Thursday, June 11, 2009

Writing, logic and numbers (1)

Pay close attention to logic when writing about numbers, especially when comparing numbers. For example, keep in mind the difference between the phrase as much as and the phrase more than.


Imagine two boxes (A and B), full of office supplies. Imagine that you and I know that A weighs 12 pounds. If I say to you, “B weighs as much as A,” or “B is as heavy as A,” I mean B weighs 12 pounds.

If I say, “B weighs four times as much as A,” or “B is four times as heavy as A,” I mean B weighs 48 pounds. That is, B is equivalent to four A’s. (4A = 4x12 pounds = 48 pounds)

But if I say “B weighs four times more than A,” or “B is four times heavier than A,” I mean B weighs not 48 pounds, but 60 pounds. In other words, I mean that B is equivalent to four A’s plus A. (4A + A = 4x12 pounds + 12 pounds = 60 pounds).

Most people learn as much as, more than and other basic concepts of arithmetic in elementary school or even before elementary school. One learning method involves the manipulation of Cuisenaire rods (shown in picture above).

For example, if a pupil lays down three white rods in a line, and then one white rod and one red rod in a line parallel to the first line, and then one light-green rod parallel to the other two lines, he can easily perceive that 3 is 3 times as much as 1, and 2 times more than 1.

Journalists and PR people

Unfortunately, most journalists and PR people did not learn these concepts (or have forgotten them). They confuse as much as and more than. For example, a press release issued last Thursday begins with this headline:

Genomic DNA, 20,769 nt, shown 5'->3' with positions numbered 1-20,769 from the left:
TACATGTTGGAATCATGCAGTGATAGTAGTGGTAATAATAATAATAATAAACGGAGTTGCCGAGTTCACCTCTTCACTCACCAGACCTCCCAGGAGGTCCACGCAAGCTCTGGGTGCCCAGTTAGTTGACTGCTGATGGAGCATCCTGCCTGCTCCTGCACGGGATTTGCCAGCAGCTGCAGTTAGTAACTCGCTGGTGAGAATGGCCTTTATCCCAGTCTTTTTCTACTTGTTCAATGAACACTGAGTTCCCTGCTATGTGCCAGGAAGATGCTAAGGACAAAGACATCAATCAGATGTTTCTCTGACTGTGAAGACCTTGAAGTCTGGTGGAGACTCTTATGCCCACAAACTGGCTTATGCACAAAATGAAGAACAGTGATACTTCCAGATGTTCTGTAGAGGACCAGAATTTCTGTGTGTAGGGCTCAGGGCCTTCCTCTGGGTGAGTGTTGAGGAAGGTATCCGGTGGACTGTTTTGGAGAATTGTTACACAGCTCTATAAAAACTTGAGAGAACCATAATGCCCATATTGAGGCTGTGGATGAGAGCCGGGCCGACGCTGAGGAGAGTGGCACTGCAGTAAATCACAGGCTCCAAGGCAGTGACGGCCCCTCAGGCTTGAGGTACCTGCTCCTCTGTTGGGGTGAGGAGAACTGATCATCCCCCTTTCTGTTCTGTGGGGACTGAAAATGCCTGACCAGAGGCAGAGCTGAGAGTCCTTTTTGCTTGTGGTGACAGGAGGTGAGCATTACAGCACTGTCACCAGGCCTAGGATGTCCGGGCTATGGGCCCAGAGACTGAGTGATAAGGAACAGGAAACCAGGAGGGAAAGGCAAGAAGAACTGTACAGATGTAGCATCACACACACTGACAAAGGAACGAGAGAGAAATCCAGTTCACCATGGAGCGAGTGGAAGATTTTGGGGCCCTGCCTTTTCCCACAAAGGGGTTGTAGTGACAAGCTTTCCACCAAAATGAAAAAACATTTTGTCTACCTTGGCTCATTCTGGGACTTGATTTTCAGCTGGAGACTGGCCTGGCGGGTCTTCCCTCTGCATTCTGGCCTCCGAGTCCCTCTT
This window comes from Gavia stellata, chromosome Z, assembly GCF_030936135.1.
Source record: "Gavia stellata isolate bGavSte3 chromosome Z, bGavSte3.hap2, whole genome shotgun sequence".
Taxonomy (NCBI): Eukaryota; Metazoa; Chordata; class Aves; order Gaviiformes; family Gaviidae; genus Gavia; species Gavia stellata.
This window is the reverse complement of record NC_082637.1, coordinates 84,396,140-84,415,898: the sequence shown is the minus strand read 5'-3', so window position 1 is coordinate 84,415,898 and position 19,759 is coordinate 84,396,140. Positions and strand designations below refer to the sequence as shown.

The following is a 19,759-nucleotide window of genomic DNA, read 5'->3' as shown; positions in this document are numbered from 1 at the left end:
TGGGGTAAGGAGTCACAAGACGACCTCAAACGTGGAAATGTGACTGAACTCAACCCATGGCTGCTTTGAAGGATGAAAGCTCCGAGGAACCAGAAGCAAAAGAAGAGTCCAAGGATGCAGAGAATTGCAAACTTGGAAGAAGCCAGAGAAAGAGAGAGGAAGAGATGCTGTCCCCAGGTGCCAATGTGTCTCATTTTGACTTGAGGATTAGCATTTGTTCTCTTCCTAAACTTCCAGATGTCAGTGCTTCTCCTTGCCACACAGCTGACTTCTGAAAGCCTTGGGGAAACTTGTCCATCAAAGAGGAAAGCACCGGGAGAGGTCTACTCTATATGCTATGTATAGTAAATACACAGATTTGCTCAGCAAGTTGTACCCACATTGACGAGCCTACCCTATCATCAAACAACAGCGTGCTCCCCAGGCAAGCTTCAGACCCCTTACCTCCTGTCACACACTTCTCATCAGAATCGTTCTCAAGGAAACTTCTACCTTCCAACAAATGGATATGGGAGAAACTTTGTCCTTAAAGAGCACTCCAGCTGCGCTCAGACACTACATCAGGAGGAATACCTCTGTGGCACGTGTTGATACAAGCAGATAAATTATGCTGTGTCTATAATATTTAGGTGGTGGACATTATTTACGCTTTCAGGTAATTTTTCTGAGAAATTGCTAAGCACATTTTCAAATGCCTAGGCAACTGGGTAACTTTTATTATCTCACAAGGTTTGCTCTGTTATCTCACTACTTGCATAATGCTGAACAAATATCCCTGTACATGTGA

“MEPs cost taxpayers five times more than UK MPs”

The second paragraph of the text contains the numbers behind the headline:

“Open Europe’s comparison finds that the European Parliament costs taxpayers a staggering £1.8 million for each MEP per year. This is in contrast to the House of Commons, which costs taxpayers £364,000 for each member….”

Now, £1.8 million divided by £364,000 is approximately 5. But this means five times as much as, not “five times more than.”

An article in the Mail Online gets the concepts right:

“[A study concluded that] women talk almost three times as much as men, with the average woman chalking up 20,000 words in a day – 13,000 more than the average man.”

If you subtract 13,000 from 20,000, you get 7,000 (the men’s rate); 20,000 is almost three times 7,000.

The Takeaway: When writing about numbers, mind your logic. For example, remember that as much as and more than are not interchangeable. Look at the numbers you are comparing and then select the correct phrase to express the comparison.

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